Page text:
Mumbai attack: Don’t blame Pakistan, not yet

The Mumbai nightmare is over, but the horror lingers on, and it will for quite some time. Our collective memory is not that short; how short, we’ll soon know. But for the time being we would cry hoarse asking for some serious action, and the journalists on television would go crazy declaring in thumping voices and emphatic, jerk-nods ‘enough is enough’. But the question that would grimly hang in the air thick with the stench of a freshly served tragedy is what do you do when ‘enough is enough’?

Bring the culprits to justice? Most of them are already dead. So, there are no living villains in the league of Osama. Hit back at the organization that masterminded the attack? It doesn’t matter because it’s just another ‘mujahideen’ name. Tomorrow there would be another ‘x’ Mujahideen wreaking havoc no less tragic. Toughen up with Pakistan? Despite its being our favourite whipping boy and despite our having mastered the use of ‘foreign hand’ theory, blaming our disturbed neighbour this time would yield nothing.

Certain ‘elements’ in Pakistan may have some involvement in the attack, but to blame it on the country would just not be right because blaming a nation is blaming its people, and that must not be done lightly. Even if, for argument’s sake, the involvement of ISI is conceded, the involvement of Pakistan does not naturally follow because anybody who has any understanding of today’s ISI knows that it is not fully controlled by Pakistan.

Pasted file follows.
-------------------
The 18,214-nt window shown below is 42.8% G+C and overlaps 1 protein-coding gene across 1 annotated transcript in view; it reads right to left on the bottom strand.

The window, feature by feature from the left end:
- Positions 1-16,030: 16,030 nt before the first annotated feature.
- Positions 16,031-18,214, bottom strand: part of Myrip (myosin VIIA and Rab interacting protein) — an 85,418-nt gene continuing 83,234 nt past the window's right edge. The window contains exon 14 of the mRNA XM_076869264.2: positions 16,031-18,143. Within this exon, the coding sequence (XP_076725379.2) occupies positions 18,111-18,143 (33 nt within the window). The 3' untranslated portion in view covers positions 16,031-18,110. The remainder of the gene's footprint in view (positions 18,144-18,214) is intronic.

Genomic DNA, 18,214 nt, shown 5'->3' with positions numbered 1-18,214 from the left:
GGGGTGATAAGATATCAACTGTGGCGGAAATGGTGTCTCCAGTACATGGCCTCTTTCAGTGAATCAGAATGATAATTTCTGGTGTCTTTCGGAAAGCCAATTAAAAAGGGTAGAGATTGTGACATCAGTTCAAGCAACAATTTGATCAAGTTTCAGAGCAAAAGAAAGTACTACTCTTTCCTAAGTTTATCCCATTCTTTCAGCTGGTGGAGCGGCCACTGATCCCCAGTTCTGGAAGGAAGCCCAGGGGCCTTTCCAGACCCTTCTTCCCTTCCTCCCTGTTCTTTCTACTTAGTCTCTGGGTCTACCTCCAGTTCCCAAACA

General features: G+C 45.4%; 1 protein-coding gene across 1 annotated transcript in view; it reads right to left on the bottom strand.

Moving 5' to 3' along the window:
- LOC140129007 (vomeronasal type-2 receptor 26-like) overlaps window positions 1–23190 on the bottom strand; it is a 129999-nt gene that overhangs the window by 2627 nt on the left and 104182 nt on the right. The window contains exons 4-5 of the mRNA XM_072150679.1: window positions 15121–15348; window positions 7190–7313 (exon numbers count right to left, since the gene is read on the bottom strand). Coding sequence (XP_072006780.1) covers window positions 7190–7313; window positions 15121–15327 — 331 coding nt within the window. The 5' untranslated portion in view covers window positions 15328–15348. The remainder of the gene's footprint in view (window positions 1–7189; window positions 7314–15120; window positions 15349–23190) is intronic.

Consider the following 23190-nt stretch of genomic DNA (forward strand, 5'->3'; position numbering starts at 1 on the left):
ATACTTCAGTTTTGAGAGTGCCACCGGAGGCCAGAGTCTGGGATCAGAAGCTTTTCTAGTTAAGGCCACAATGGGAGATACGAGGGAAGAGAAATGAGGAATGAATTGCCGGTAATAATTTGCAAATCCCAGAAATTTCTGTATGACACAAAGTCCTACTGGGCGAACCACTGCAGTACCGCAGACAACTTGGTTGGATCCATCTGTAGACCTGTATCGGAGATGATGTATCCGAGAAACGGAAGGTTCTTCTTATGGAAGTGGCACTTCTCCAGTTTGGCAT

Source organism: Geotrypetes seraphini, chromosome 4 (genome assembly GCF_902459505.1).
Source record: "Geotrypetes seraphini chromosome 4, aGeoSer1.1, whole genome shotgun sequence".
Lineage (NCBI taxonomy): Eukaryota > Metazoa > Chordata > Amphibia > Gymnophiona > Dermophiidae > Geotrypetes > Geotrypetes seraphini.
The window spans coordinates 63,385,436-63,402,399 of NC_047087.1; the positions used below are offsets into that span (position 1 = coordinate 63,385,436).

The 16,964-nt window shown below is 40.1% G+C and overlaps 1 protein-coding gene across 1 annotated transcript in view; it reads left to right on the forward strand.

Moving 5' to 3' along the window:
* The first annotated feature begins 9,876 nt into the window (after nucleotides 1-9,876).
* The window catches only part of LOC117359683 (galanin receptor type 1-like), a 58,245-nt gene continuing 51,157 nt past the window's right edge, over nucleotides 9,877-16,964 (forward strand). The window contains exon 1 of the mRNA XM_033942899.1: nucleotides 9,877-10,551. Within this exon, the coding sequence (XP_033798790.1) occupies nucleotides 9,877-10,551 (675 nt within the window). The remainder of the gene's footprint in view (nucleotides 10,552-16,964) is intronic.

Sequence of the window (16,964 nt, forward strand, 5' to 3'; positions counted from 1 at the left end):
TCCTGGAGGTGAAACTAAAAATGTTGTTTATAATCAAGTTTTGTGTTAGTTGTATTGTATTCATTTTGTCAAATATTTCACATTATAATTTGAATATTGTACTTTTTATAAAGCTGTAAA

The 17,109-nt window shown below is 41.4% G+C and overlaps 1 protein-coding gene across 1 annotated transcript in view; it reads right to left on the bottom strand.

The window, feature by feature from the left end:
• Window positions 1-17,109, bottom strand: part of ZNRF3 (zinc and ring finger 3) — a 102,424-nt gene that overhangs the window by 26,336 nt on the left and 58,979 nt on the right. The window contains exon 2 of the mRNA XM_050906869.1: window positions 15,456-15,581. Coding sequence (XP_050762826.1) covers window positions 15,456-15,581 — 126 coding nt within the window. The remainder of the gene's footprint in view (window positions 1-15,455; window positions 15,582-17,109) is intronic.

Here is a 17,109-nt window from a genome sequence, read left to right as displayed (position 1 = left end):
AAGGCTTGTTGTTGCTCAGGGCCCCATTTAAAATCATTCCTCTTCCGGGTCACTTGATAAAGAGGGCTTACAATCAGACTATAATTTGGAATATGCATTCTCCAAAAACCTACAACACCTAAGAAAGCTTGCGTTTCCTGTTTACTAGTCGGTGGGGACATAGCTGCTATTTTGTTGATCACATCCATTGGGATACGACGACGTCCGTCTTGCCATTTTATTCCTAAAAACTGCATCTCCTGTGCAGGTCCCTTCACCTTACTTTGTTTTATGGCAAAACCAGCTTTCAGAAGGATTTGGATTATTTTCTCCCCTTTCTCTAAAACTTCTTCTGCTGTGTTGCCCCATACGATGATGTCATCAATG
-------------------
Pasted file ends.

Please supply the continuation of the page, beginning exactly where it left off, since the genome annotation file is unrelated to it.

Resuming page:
With time and political backing ISI became a virtually autonomous organization and gradually turned into a headache for Pakistan, which is why Pakistan went ahead and disbanded the political wing of ISI. So, ISI is not essentially Pakistan. Before one trains one’s guns on Pakistan with respect to Mumbai attack, one must understand that it could well be the reason or one of the reasons for the attack.

Improvement in Indo-Pak relations does not help the interests of many groups within Pakistan. A faction of ISI itself may find such an attack quite useful and the blame on Pakistan even more so. All it has to do is carry out a thinly veiled operation of this kind and let the Services be blamed. What happens? Indo-Pak relations turn cold again and a certain faction of the ISI gains relevance. When a weapon assumes an identity of its own, it starts thinking of its own survival. And a weapon is relevant and important only so long as the war lasts. Therefore, the interest of the weapon lies in the prolongation of war.

So, blaming Pakistan in such circumstances may not only be premature and hasty but also counterproductive.